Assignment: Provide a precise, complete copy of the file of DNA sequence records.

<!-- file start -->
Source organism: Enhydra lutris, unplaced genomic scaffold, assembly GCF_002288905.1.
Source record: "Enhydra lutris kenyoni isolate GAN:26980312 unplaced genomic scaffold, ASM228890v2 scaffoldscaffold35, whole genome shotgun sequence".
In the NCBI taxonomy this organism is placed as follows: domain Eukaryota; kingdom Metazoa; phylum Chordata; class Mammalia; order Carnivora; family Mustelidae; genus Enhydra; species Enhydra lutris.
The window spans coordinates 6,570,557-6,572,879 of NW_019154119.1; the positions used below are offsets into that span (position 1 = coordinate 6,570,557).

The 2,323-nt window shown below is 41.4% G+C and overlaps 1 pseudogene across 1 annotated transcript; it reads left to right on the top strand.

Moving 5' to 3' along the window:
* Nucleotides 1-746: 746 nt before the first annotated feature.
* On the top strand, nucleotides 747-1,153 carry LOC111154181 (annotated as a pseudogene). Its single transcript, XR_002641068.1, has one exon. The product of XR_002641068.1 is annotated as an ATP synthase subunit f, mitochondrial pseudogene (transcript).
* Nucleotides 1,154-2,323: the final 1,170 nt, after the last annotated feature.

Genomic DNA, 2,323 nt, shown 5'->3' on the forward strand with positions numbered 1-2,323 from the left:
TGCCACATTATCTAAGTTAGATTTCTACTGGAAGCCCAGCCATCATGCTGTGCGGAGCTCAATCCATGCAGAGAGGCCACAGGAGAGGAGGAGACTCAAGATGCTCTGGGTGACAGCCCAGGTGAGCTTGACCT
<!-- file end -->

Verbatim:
Source organism: Enhydra lutris, unplaced genomic scaffold, assembly GCF_002288905.1.
Source record: "Enhydra lutris kenyoni isolate GAN:26980312 unplaced genomic scaffold, ASM228890v2 scaffoldscaffold35, whole genome shotgun sequence".
In the NCBI taxonomy this organism is placed as follows: domain Eukaryota; kingdom Metazoa; phylum Chordata; class Mammalia; order Carnivora; family Mustelidae; genus Enhydra; species Enhydra lutris.
The window spans coordinates 6,570,557-6,572,879 of NW_019154119.1; the positions used below are offsets into that span (position 1 = coordinate 6,570,557).

The 2,323-nt window shown below is 41.4% G+C and overlaps 1 pseudogene across 1 annotated transcript; it reads left to right on the top strand.

Moving 5' to 3' along the window:
* Nucleotides 1-746: 746 nt before the first annotated feature.
* On the top strand, nucleotides 747-1,153 carry LOC111154181 (annotated as a pseudogene). Its single transcript, XR_002641068.1, has one exon. The product of XR_002641068.1 is annotated as an ATP synthase subunit f, mitochondrial pseudogene (transcript).
* Nucleotides 1,154-2,323: the final 1,170 nt, after the last annotated feature.

Genomic DNA, 2,323 nt, shown 5'->3' on the forward strand with positions numbered 1-2,323 from the left:
TGCCACATTATCTAAGTTAGATTTCTACTGGAAGCCCAGCCATCATGCTGTGCGGAGCTCAATCCATGCAGAGAGGCCACAGGAGAGGAGGAGACTCAAGATGCTCTGGGTGACAGCCCAGGTGAGCTTGACCT